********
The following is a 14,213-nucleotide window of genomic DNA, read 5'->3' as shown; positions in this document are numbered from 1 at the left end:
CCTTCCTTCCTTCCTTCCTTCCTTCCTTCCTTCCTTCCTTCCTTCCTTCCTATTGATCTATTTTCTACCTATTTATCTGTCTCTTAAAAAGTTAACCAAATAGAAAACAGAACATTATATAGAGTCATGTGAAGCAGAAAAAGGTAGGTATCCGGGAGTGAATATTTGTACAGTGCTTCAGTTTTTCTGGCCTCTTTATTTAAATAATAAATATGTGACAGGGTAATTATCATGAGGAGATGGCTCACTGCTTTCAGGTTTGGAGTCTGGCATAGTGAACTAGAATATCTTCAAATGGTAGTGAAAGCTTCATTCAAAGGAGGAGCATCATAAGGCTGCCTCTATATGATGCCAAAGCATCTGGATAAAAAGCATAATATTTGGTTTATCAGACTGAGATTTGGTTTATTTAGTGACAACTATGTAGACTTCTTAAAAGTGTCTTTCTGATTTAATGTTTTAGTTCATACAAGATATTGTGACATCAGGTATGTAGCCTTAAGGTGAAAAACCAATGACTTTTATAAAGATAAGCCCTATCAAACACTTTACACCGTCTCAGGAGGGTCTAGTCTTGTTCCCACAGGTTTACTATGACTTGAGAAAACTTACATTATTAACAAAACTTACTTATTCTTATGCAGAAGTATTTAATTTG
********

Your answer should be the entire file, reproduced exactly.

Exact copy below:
The following is a 14,213-nucleotide window of genomic DNA, read 5'->3' as shown; positions in this document are numbered from 1 at the left end:
CCTTCCTTCCTTCCTTCCTTCCTTCCTTCCTTCCTTCCTTCCTTCCTTCCTATTGATCTATTTTCTACCTATTTATCTGTCTCTTAAAAAGTTAACCAAATAGAAAACAGAACATTATATAGAGTCATGTGAAGCAGAAAAAGGTAGGTATCCGGGAGTGAATATTTGTACAGTGCTTCAGTTTTTCTGGCCTCTTTATTTAAATAATAAATATGTGACAGGGTAATTATCATGAGGAGATGGCTCACTGCTTTCAGGTTTGGAGTCTGGCATAGTGAACTAGAATATCTTCAAATGGTAGTGAAAGCTTCATTCAAAGGAGGAGCATCATAAGGCTGCCTCTATATGATGCCAAAGCATCTGGATAAAAAGCATAATATTTGGTTTATCAGACTGAGATTTGGTTTATTTAGTGACAACTATGTAGACTTCTTAAAAGTGTCTTTCTGATTTAATGTTTTAGTTCATACAAGATATTGTGACATCAGGTATGTAGCCTTAAGGTGAAAAACCAATGACTTTTATAAAGATAAGCCCTATCAAACACTTTACACCGTCTCAGGAGGGTCTAGTCTTGTTCCCACAGGTTTACTATGACTTGAGAAAACTTACATTATTAACAAAACTTACTTATTCTTATGCAGAAGTATTTAATTTG